China denies hacking U.S. government computer

China on Friday denied allegations that its operatives secretly copied the contents of a U.S. government laptop computer and used the data to try to hack into Commerce Department computers.

U.S. authorities say they are investigating whether surreptitious copying took place when a laptop was left unattended during a visit to China by Commerce Secretary Carlos M. Gutierrez for trade talks last December.

Shortly afterward, three serious attempts at data break-ins at the Commerce Department were reported, according to U.S. officials.

In Beijing's first comments on the allegations, Foreign Ministry spokesman Qin Gang said Chinese officials knew nothing about the laptop cited in the reports. He repeated China's claim that it too was a victim of cybercrime.

"These reports are totally groundless," Qin told reporters at a briefing for a new round of U.S.-China trade talks later this month.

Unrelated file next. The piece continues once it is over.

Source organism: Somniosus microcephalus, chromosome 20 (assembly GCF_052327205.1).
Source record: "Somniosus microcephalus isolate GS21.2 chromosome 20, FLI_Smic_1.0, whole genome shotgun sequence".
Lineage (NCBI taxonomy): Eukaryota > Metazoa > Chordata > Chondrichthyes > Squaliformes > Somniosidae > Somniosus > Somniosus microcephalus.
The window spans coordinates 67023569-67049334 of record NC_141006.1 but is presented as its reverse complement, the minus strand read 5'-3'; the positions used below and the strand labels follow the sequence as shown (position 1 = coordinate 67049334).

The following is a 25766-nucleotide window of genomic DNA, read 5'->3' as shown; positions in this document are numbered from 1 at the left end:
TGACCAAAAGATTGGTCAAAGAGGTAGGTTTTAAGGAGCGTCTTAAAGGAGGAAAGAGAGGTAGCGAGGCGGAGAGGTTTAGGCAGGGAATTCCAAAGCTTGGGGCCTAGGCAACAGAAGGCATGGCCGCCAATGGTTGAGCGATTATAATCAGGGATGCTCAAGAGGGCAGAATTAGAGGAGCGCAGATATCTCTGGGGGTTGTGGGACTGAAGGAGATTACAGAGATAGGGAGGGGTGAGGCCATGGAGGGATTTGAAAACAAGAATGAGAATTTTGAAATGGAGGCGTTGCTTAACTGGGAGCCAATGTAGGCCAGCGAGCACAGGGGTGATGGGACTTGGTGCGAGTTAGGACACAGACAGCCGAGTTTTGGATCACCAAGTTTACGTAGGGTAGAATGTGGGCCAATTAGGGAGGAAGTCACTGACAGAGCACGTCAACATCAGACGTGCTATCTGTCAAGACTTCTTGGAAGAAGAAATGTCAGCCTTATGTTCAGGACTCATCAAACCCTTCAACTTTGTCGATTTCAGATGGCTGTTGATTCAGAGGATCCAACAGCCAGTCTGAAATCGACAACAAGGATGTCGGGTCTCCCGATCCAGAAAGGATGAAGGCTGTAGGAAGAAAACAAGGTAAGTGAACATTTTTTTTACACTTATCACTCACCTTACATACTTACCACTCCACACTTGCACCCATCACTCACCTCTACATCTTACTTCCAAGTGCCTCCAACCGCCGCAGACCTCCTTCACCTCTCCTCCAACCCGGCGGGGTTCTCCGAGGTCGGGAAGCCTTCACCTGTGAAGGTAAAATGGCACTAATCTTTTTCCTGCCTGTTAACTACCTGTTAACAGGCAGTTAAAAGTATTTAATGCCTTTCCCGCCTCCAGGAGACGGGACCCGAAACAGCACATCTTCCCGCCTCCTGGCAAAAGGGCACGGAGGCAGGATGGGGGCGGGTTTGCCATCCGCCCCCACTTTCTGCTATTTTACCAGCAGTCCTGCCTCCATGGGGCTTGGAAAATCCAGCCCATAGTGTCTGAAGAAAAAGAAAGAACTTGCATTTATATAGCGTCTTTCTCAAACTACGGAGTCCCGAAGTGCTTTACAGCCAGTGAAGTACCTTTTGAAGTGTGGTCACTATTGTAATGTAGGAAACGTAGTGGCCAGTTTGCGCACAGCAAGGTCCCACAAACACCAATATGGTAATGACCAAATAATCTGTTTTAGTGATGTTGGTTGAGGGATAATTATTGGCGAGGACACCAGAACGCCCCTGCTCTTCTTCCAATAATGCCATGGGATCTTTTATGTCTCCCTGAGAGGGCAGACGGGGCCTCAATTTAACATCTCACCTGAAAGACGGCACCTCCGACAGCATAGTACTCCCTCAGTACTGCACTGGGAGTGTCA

The reported incident is the latest in a series of cybersecurity problems blamed on China. Reports last year cited officials in Germany, the United States and Britain as saying government and military networks had been broken into by hackers backed by the Chinese army.

China has consistently denied targeting foreign government and military computer networks.

"These allegations are highly irresponsible," Qin said. "China has made clear our principled position on many occasions: China is opposed to computer criminality, including hackers."

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